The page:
A fresh round of cyber assaults aiming at getting access to users’ Telegram accounts has been reported by Ukraine’s technical security and intelligence service.
In an alert, the State Service of Special Communication and Information Protection (SSSCIP) of Ukraine stated that “criminals sent messages with malicious links to the Telegram website in order to gain unauthorised access to the records, including the possibility of transferring a one-time code from SMS.”
The assaults, which have been connected to the “UAC-0094” threat cluster, start with Telegram messages informing recipients that a login had been detected from a new device in Russia and pushing them to authenticate their accounts by clicking on a link.
The URL, which is actually a phishing domain, asks victims for their phone numbers as well as one-time passwords received by SMS, which are subsequently utilised by the threat actors to get access to their accounts.
The method of operation is similar to that of a previous phishing campaign revealed in early March, which used hijacked inboxes belonging to several Indian businesses to send phishing emails to Ukr.net customers in order to hijack their accounts.
War-related email lures were sent to Ukrainian government organisations in another social engineering campaign discovered by Ukraine’s Computer Emergency Response Team (CERT-UA) to deliver espionage malware.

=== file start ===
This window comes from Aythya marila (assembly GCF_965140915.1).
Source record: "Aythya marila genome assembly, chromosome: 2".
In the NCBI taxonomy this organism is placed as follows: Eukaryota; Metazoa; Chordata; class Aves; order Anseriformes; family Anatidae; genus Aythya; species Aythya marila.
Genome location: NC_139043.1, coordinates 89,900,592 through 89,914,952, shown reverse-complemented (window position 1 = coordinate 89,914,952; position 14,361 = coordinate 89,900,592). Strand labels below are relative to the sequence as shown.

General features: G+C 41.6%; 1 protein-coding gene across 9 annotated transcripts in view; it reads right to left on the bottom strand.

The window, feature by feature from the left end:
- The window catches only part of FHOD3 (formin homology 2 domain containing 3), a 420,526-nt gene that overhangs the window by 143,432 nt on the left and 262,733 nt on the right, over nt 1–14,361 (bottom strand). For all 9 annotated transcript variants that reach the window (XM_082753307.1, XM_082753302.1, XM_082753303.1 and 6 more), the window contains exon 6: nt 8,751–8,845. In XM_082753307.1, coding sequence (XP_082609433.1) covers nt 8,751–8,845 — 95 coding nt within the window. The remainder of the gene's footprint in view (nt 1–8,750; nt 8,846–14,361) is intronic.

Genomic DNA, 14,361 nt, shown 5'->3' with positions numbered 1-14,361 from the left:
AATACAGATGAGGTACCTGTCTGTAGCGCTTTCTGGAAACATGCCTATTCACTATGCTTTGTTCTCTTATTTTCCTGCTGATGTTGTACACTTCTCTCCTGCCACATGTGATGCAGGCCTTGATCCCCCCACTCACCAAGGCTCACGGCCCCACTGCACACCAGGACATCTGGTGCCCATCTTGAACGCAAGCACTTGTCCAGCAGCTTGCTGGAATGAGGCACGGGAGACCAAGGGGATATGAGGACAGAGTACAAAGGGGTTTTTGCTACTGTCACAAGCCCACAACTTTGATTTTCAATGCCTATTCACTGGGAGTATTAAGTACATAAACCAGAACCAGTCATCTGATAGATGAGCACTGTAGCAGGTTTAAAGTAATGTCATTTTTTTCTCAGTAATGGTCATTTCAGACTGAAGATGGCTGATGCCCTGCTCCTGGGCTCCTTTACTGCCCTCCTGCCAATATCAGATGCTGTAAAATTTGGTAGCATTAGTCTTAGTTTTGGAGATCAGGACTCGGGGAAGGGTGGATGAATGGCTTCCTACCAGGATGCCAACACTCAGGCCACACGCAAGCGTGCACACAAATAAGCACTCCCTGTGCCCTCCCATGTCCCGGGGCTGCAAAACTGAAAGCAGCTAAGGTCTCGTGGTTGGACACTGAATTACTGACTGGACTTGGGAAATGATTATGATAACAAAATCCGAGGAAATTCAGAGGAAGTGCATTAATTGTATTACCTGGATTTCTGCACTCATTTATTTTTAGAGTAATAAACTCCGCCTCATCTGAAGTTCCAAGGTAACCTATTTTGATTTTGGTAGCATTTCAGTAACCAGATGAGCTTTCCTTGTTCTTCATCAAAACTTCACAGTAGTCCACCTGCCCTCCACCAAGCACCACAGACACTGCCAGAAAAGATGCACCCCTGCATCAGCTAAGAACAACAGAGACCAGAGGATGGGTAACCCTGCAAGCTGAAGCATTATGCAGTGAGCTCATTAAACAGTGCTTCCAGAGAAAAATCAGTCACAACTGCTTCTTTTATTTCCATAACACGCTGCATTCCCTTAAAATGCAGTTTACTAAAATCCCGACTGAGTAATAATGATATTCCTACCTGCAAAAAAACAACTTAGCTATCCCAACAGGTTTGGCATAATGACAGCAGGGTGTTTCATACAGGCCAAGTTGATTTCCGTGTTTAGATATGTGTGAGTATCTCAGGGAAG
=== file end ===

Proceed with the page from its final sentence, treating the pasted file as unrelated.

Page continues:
The emails contain an HTML file attachment (“War Criminals of the Russian Federation.htm”), which when opened causes a PowerShell-based implant to be downloaded and executed on the affected computer.
Armageddon, a Russia-based threat actor with links to the Federal Security Service (FSB), was blamed for the assault by CERT-UA. Armageddon has been targeting Ukrainian institutions since at least 2013.
The hacking group was linked to espionage strikes against the government, military, non-government organisations (NGO), judiciary, law enforcement, and non-profit organisations in February 2022, with the purpose of exfiltrating sensitive information.
Armageddon, also known as Gamaredon, is thought to have targeted Latvian government officials in a related phishing campaign around the end of March 2022, using war-themed RAR files to transmit malware.
GraphSteel, GrimPlant, HeaderTip, LoadEdge, and SPECTR, as well as a Ghostwriter-led operation to install the Cobalt Strike post-exploitation framework, have all been used in other phishing operations recorded by CERT-UA in recent weeks.
According to SentinelOne, the GrimPlant and GraphSteel attacks, which are linked to a threat actor known as UAC-0056 (aka SaintBear, UNC2589, TA471), began in early February 2022. The payloads are pernicious binaries designed to conduct reconnaissance, credential harvesting, and run arbitrary commands.
SaintBear is also suspected of being behind the WhisperGate activities that impacted government offices in Ukraine in early January 2022, as well as constructing the infrastructure for the GrimPlant and GraphSteel campaigns that began in December 2021.
Last week, Malwarebytes Labs linked the hacker group to a new wave of late-March assaults on Ukrainian companies, including a private TV channel called ICTV, that used a spear-phishing trap with macro-embedded Excel sheets to spread the GrimPlant backdoor (aka Elephant Implant).
Several advanced persistent threat (APT) organisations from Iran, China, North Korea, and Russia have used the continuing Russian-Ukrainian conflict as a pretext to backdoor target networks and perform other malicious actions.